Hybrid-error correction

PacBio long reads were error-corrected by 100x coverage of either MiSeq reads or Ion Torrent reads essentially as described [12]. Briefly, MiSeq and Ion Torrent fastq files were converted to pacBioToCA compatible frg files with fastqToCA, also part of the Celera assembler package [14]. These frg files were then used as input, along with the uncorrected reads into pacBioToCA. Post-error correction reads were downsampled based on length to two coverages, between 12 and 25× using internally developed scripts [34].


For each strain the associated SMRT cells were loaded into the SMRT Analysis package [15]. SMRT cells were chosen in the interface for use in each set of corrections. Minimum Seed Read Length was chosen to get two coverages between 12 and 25×. The BLASR “–maxLCPLength” option was set to 14, and “Trim FASTQ Output” was turned off [47]. Post-correction we ran on the corrected fastqs with cutoffs of 19 or 49, ultimately choosing the cutoff that placed the data in the desired coverage range.

Celera assembly

Celera assembler (v. 7.0) [14] was used to assemble the corrected reads. Ten different parameter settings for each data set was used, mostly variations of ErrorRates and merSize (Additional file 4: Table S3).

Assembly assessment

BL21(DE3) assemblies were compared to the NCBI reference using the GAGE script which interfaces with MUMmer [35, 36]. Celera assemblies were assessed with amosvalidate and FRCurve as described [37, 38].


After assembly, contigs were imported into the SMRT Analysis package and used as the reference for A Hybrid Assembler (AHA). PacBio reads were used to scaffold the contigs using default parameters. The resultant scaffolds were gap-filled with PBJelly [19], again using default parameters.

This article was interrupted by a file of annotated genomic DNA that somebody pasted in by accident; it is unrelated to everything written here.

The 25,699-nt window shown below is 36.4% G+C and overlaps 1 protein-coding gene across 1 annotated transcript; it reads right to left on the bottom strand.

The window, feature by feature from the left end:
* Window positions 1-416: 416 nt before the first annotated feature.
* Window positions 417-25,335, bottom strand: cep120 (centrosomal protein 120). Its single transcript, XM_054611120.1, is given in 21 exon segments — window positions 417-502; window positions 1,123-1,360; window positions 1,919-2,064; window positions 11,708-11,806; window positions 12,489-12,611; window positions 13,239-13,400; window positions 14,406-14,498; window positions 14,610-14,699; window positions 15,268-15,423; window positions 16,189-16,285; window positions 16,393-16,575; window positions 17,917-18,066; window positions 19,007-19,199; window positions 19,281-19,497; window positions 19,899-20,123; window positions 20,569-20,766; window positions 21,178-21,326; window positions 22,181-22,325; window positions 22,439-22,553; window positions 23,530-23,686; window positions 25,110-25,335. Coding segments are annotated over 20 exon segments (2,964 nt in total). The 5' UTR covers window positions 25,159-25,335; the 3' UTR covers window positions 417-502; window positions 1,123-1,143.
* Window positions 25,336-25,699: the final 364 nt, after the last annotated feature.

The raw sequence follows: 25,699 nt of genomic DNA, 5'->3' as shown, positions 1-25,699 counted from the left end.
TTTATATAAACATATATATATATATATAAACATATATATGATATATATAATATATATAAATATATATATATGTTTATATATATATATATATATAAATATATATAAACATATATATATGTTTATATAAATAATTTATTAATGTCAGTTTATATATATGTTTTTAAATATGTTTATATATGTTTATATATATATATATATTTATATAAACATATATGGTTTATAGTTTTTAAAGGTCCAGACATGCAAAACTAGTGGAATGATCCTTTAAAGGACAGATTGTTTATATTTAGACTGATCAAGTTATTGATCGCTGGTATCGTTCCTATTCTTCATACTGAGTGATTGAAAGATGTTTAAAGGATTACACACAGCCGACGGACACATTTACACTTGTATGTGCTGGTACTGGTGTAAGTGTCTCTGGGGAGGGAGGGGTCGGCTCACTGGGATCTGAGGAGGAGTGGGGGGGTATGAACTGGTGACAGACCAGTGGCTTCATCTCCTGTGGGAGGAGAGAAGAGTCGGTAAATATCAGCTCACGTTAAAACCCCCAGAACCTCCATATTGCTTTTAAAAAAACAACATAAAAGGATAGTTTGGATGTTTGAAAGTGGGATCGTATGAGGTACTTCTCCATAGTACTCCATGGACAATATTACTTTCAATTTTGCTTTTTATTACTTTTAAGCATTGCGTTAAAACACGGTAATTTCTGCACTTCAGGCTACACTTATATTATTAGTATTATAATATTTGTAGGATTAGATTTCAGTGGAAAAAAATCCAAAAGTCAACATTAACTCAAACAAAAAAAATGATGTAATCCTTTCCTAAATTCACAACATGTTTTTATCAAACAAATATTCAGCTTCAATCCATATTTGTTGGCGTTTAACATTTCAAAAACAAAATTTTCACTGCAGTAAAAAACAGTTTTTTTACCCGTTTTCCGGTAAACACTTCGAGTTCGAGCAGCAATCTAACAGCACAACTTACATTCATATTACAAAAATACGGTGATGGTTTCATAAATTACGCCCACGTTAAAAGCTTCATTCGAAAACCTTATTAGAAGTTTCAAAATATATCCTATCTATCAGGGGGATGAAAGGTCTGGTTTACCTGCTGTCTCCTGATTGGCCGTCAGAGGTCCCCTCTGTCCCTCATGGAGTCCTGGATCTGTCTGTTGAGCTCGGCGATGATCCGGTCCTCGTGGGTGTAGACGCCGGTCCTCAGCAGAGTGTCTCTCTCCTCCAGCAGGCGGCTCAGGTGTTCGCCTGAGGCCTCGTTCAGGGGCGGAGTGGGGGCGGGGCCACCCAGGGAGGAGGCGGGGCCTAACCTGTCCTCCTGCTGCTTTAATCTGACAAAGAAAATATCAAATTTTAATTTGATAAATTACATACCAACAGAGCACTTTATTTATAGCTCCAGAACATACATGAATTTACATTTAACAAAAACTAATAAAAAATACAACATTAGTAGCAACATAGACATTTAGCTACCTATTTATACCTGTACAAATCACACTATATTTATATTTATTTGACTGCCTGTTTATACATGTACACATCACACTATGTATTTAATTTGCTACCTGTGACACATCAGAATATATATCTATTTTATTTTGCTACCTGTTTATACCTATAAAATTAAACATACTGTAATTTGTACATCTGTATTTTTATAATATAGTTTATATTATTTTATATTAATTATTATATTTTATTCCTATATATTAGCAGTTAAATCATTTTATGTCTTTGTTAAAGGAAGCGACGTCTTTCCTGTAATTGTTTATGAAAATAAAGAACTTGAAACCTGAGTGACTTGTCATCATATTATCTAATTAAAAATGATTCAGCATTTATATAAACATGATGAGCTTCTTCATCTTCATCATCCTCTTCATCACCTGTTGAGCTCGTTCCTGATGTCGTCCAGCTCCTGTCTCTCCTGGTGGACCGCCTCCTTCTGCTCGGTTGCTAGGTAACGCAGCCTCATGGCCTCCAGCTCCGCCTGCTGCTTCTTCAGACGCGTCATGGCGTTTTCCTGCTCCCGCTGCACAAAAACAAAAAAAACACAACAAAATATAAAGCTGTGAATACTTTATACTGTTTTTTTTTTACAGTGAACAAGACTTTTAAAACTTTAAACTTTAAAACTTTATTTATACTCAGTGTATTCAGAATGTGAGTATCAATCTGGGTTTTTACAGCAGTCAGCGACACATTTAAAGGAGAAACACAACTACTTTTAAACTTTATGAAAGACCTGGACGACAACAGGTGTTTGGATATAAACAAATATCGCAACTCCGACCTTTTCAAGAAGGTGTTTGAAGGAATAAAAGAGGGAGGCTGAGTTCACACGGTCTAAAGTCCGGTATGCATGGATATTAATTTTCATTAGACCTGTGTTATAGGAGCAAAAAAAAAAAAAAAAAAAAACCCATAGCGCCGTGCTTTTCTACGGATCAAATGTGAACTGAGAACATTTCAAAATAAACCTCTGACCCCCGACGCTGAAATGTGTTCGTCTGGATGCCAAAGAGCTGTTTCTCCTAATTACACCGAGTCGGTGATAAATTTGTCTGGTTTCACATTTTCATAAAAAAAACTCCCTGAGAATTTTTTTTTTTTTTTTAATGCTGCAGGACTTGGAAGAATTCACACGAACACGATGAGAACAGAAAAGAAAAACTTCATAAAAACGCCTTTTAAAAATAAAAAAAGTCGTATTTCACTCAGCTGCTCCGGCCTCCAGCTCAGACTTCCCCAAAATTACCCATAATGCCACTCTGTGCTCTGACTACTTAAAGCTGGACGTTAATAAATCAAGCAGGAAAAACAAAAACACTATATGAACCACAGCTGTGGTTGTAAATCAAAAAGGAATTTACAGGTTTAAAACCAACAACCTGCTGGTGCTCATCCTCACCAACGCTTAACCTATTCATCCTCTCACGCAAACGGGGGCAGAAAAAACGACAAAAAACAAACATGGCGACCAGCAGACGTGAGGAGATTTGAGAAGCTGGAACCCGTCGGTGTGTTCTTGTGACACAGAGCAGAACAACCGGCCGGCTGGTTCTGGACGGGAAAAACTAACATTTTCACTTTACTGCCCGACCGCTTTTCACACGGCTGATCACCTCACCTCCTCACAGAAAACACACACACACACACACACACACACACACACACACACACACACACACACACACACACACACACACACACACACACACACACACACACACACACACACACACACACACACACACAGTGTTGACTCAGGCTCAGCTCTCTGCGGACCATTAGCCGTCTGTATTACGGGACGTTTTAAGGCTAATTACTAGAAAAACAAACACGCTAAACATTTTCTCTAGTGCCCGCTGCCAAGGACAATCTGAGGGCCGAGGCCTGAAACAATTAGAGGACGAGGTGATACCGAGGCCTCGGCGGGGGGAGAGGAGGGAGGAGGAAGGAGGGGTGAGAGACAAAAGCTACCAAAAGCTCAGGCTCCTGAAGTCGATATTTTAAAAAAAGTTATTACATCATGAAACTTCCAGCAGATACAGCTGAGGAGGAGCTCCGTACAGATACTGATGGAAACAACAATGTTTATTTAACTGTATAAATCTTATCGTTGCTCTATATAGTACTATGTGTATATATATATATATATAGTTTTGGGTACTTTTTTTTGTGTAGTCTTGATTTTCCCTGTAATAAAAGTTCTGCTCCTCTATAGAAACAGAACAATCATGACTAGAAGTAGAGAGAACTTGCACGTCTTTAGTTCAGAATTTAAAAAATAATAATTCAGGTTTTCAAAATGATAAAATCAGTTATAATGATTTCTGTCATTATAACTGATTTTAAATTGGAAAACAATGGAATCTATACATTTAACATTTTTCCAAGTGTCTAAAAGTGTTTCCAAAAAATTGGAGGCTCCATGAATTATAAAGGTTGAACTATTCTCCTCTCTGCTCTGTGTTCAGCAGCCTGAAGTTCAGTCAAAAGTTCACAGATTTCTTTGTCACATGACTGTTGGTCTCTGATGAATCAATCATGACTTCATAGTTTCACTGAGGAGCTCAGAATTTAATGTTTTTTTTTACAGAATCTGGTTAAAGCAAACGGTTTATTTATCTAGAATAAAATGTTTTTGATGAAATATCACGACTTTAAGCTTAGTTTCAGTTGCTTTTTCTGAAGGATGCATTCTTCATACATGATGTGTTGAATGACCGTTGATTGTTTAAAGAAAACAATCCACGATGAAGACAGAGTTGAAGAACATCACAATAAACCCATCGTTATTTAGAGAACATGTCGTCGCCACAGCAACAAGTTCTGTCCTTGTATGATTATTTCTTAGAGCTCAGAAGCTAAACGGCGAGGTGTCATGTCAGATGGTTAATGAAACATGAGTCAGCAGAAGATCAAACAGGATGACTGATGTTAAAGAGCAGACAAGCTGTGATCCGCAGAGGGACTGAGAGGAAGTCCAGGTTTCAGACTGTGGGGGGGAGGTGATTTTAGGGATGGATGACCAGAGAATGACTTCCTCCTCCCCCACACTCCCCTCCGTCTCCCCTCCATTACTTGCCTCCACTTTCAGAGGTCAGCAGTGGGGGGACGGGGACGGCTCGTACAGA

Covalent base modifications

Base modifications were found using the SMRT Analysis package and the accompanying package RS Modification and Motif Analysis. Circos plots were generated with internally developed scripts and the Circos graphics package [48].

Availability of supporting data

The data sets supporting the results of this article are available in the SRA repository, (Bal225: PRJNA203022; BL21(DE3): PRJNA203015). Custom scripts used to analyze the data are available on the ea-utils FASTQ processing utilities website



Pacific Biosciences


AHA, A Hybrid Scaffolder


DNA adenine methylase


DNA cytosine methylase.


  1. Whitman WB, Coleman DC, Wiebe WJ: Prokaryotes: the unseen majority. Proc Natl Acad Sci U S A. 1998, 95 (12): 6578-6583. 10.1073/pnas.95.12.6578.

    Article  PubMed Central  CAS  PubMed  Google Scholar 

  2. Rothberg JM, Hinz W, Rearick TM, Schultz J, Mileski W, Davey M, Leamon JH, Johnson K, Milgrew MJ, Edwards M, Hoon J, Simons JF, Marran D, Myers JW, Davidson JF, Branting A, Nobile JR, Puc BP, Light D, Clark TA, Huber M, Branciforte JT, Stoner IB, Cawley SE, Lyons M, Fu Y, Homer N, Sedova M, Miao X, Reed B: An integrated semiconductor device enabling non-optical genome sequencing. Nature. 2011, 475 (7356): 348-352. 10.1038/nature10242.

    Article  CAS  PubMed  Google Scholar 

  3. Bentley DR, Balasubramanian S, Swerdlow HP, Smith GP, Milton J, Brown CG, Hall KP, Evers DJ, Barnes CL, Bignell HR, Boutell JM, Bryant J, Carter RJ, Keira Cheetham R, Cox AJ, Ellis DJ, Flatbush MR, Gormley NA, Humphray SJ, Irving LJ, Karbelashvili MS, Kirk SM, Li H, Liu X, Maisinger KS, Murray LJ, Obradovic B, Ost T, Parkinson ML, Pratt MR: Accurate whole human genome sequencing using reversible terminator chemistry. Nature. 2008, 456 (7218): 53-59. 10.1038/nature07517.